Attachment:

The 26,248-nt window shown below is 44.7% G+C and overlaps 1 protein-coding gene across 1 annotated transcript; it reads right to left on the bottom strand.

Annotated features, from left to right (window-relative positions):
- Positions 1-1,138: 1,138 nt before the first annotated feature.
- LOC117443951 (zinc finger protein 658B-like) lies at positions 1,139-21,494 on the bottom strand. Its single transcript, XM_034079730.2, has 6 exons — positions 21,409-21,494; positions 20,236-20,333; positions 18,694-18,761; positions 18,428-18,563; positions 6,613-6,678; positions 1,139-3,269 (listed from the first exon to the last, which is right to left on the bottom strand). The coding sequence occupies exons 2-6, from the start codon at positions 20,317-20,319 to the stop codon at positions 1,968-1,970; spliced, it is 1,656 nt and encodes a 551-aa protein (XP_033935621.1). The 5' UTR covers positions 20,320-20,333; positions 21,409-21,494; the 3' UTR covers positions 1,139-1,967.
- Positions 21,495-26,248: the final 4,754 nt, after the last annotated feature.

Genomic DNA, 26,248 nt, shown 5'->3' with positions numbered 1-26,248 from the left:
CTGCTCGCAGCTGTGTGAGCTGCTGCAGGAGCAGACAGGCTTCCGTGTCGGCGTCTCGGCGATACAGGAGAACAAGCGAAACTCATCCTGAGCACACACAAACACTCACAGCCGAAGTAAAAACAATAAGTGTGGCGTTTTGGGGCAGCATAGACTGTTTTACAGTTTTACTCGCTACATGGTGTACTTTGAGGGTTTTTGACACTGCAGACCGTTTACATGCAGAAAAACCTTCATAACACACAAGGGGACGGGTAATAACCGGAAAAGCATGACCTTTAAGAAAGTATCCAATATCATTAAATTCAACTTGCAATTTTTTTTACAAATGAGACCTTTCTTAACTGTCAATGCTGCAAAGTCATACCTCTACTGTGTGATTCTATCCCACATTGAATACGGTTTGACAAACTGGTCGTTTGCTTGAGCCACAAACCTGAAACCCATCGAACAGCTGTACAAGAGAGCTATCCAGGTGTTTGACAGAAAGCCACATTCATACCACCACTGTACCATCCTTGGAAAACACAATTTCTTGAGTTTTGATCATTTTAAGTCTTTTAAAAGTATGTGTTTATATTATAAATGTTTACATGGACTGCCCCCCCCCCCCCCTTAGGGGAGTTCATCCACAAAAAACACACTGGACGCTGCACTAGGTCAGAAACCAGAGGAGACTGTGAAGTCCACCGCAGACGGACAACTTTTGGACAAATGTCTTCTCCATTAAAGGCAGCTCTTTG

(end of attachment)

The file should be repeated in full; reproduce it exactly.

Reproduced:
The 26,248-nt window shown below is 44.7% G+C and overlaps 1 protein-coding gene across 1 annotated transcript; it reads right to left on the bottom strand.

Annotated features, from left to right (window-relative positions):
- Positions 1-1,138: 1,138 nt before the first annotated feature.
- LOC117443951 (zinc finger protein 658B-like) lies at positions 1,139-21,494 on the bottom strand. Its single transcript, XM_034079730.2, has 6 exons — positions 21,409-21,494; positions 20,236-20,333; positions 18,694-18,761; positions 18,428-18,563; positions 6,613-6,678; positions 1,139-3,269 (listed from the first exon to the last, which is right to left on the bottom strand). The coding sequence occupies exons 2-6, from the start codon at positions 20,317-20,319 to the stop codon at positions 1,968-1,970; spliced, it is 1,656 nt and encodes a 551-aa protein (XP_033935621.1). The 5' UTR covers positions 20,320-20,333; positions 21,409-21,494; the 3' UTR covers positions 1,139-1,967.
- Positions 21,495-26,248: the final 4,754 nt, after the last annotated feature.

Genomic DNA, 26,248 nt, shown 5'->3' with positions numbered 1-26,248 from the left:
CTGCTCGCAGCTGTGTGAGCTGCTGCAGGAGCAGACAGGCTTCCGTGTCGGCGTCTCGGCGATACAGGAGAACAAGCGAAACTCATCCTGAGCACACACAAACACTCACAGCCGAAGTAAAAACAATAAGTGTGGCGTTTTGGGGCAGCATAGACTGTTTTACAGTTTTACTCGCTACATGGTGTACTTTGAGGGTTTTTGACACTGCAGACCGTTTACATGCAGAAAAACCTTCATAACACACAAGGGGACGGGTAATAACCGGAAAAGCATGACCTTTAAGAAAGTATCCAATATCATTAAATTCAACTTGCAATTTTTTTTACAAATGAGACCTTTCTTAACTGTCAATGCTGCAAAGTCATACCTCTACTGTGTGATTCTATCCCACATTGAATACGGTTTGACAAACTGGTCGTTTGCTTGAGCCACAAACCTGAAACCCATCGAACAGCTGTACAAGAGAGCTATCCAGGTGTTTGACAGAAAGCCACATTCATACCACCACTGTACCATCCTTGGAAAACACAATTTCTTGAGTTTTGATCATTTTAAGTCTTTTAAAAGTATGTGTTTATATTATAAATGTTTACATGGACTGCCCCCCCCCCCCCCTTAGGGGAGTTCATCCACAAAAAACACACTGGACGCTGCACTAGGTCAGAAACCAGAGGAGACTGTGAAGTCCACCGCAGACGGACAACTTTTGGACAAATGTCTTCTCCATTAAAGGCAGCTCTTTG